If you have been following Southwest Gardening for a while you might have noticed that I (Jacqueline) draw inspiration for my posts from various celebrations around the world – like Greek herbs for Greece Independence Day, or how to grow spinach for National Spinach Lovers Month. This post celebrates the birthday of Baha’ullah, one of the founders of the Baha’i faith, born November 12,1817, in Persia. The Baha’i faith has more than 7 million followers worldwide.
Where is Persia?
Of course, Persia as a country doesn’t exist anymore, but its boundaries once stretched from Macedonia to Hindustan and from sea level to timberline, so there was once a great deal of territory and landscape (kind of like our Southwest region!). From this vast area, more than 50 Persian plants have found their way into Southwest nurseries, and yes, this botanist has been adding to a checklist of them for years!
If we start with “A,” we could talk about almond and Aloe vera, both native to Persia, and both previously discussed in these pages, but rather than bore you with a list, let’s look at some categories.
Citrus. Many species of citrus come from Persia. While some species of citrus are more tropical, the genetic stock for the “Ten-degree tangerine” comes to us from northern Persia. This tangerine can take our colder areas. (Read more about citrus and pomegranate in my book Southwest Fruit & Vegetable Gardening, see below.)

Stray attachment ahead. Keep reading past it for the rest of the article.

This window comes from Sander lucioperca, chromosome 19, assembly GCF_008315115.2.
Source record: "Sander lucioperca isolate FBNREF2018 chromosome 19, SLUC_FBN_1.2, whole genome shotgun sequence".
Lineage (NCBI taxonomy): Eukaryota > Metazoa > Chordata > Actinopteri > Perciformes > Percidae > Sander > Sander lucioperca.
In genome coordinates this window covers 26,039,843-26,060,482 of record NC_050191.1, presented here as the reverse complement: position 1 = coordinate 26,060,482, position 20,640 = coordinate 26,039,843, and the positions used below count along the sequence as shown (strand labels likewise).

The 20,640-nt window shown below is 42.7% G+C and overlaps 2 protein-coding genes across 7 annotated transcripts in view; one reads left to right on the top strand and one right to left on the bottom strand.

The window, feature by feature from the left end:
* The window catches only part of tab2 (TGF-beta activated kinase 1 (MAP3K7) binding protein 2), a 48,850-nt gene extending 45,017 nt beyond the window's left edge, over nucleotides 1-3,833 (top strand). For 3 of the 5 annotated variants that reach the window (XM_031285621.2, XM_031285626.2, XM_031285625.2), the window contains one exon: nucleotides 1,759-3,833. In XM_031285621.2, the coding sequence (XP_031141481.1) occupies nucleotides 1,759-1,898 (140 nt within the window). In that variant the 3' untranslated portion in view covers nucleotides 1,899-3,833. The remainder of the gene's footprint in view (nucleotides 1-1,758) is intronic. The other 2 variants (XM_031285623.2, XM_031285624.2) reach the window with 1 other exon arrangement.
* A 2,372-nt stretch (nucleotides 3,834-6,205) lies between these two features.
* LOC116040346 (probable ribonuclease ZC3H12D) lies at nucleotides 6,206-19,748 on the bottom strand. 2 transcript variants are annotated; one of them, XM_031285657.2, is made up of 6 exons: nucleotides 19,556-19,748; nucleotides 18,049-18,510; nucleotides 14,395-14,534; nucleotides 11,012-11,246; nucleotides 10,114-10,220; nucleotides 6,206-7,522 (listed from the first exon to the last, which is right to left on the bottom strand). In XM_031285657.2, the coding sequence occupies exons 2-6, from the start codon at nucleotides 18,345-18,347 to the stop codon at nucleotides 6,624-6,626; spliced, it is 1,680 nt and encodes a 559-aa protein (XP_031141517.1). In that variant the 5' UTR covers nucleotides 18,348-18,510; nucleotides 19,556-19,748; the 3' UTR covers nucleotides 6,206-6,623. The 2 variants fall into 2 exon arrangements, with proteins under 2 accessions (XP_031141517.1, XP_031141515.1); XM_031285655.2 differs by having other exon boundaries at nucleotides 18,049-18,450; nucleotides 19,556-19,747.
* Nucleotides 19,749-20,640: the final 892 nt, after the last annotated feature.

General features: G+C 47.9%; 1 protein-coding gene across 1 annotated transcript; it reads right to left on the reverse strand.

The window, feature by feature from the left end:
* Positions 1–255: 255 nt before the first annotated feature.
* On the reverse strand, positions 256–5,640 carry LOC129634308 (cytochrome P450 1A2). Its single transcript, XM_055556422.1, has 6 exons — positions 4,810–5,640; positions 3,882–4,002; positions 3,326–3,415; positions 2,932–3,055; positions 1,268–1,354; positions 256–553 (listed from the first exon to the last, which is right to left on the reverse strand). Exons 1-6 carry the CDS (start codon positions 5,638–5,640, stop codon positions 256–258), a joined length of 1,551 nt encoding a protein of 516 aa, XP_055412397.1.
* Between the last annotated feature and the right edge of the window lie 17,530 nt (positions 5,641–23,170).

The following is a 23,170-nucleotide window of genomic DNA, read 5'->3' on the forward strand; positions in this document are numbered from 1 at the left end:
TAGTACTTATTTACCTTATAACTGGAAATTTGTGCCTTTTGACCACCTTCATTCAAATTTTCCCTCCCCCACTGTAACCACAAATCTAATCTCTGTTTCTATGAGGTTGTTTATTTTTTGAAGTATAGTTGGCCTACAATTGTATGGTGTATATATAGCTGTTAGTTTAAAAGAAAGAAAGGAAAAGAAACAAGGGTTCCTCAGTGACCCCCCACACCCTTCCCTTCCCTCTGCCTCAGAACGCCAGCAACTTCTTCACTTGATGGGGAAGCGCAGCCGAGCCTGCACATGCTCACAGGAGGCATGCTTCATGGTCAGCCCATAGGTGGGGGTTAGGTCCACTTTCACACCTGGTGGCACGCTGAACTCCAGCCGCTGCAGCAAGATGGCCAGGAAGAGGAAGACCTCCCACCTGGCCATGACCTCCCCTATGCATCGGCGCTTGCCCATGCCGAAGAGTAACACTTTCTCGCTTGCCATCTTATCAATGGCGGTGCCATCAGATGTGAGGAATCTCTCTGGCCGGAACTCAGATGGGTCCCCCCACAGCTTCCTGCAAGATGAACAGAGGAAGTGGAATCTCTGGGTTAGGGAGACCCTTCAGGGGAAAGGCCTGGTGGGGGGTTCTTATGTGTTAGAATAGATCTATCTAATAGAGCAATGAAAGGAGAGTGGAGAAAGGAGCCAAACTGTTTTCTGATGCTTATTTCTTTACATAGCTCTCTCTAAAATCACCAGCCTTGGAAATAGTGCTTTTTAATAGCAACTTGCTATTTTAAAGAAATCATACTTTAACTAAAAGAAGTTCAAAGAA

Pomegranate. This unusual fruit is said to have been domesticated more than 7,000 years ago! There are countless cultivars, including pretty little dwarf plants that flower all summer as charming patio plants, producing tiny decorative fruits. Pomegranate also comes in 6-foot shrubs and 30-foot trees, so if you want a fruit, select carefully for your yard!
Hyacinth. If you live in the lower areas of the Southwest, you can still plant hyacinth bulbs in your garden this fall. They are very fragrant and pretty, and the bunnies don’t bother mine! Best of all — I adore the fact that you can leave them in the ground all summer and they will poke their little blooms above ground year after year. If you want to have a fragrant flower for the holidays, try “forcing” some hyacinth bulbs, discussed last year -– here.
Iris. Most people don’t know that iris come as bulbs, not just rhizomes, and that there are many species of bulb iris! The deserts of eastern Persia are home to many beautiful iris bulbs that are another “plant-it-and-forget-it” kind of plant. They come back each year with a charming fragrant display. You might have to search a bit for the bulbs, but they tolerate our alkaline soil much better than their iris cousins that grow as rhizomes. Just plant the bulbs where they get afternoon shade in March so the flowers last for a long time.
Marjoram. Flavorful and easy to grow, marjoram is a low-water herb from the arid mountains of Persia. It is easy to grow in a shady situation. My marjoram prefers filtered light under the palo verde tree, and won’t grow beyond its shady boundaries.
Mint is another herb from Persia. We discussed mint a while ago – here.
Sorry to keep sending you to links to our other pages, but I wanted to share just how many of these plants are commonly grown in the Southwest! Hopefully you will enjoy some of these Persian plants in your yard.
If you live in Southeastern Arizona, please come to one of my lectures. I do try to mention them on our Facebook page. After each event I will be signing copies of my books, including “Southwest Fruit and Vegetable Gardening” (Cool Springs Press). This link is to Amazon and if you buy the book there we will get a few pennies.
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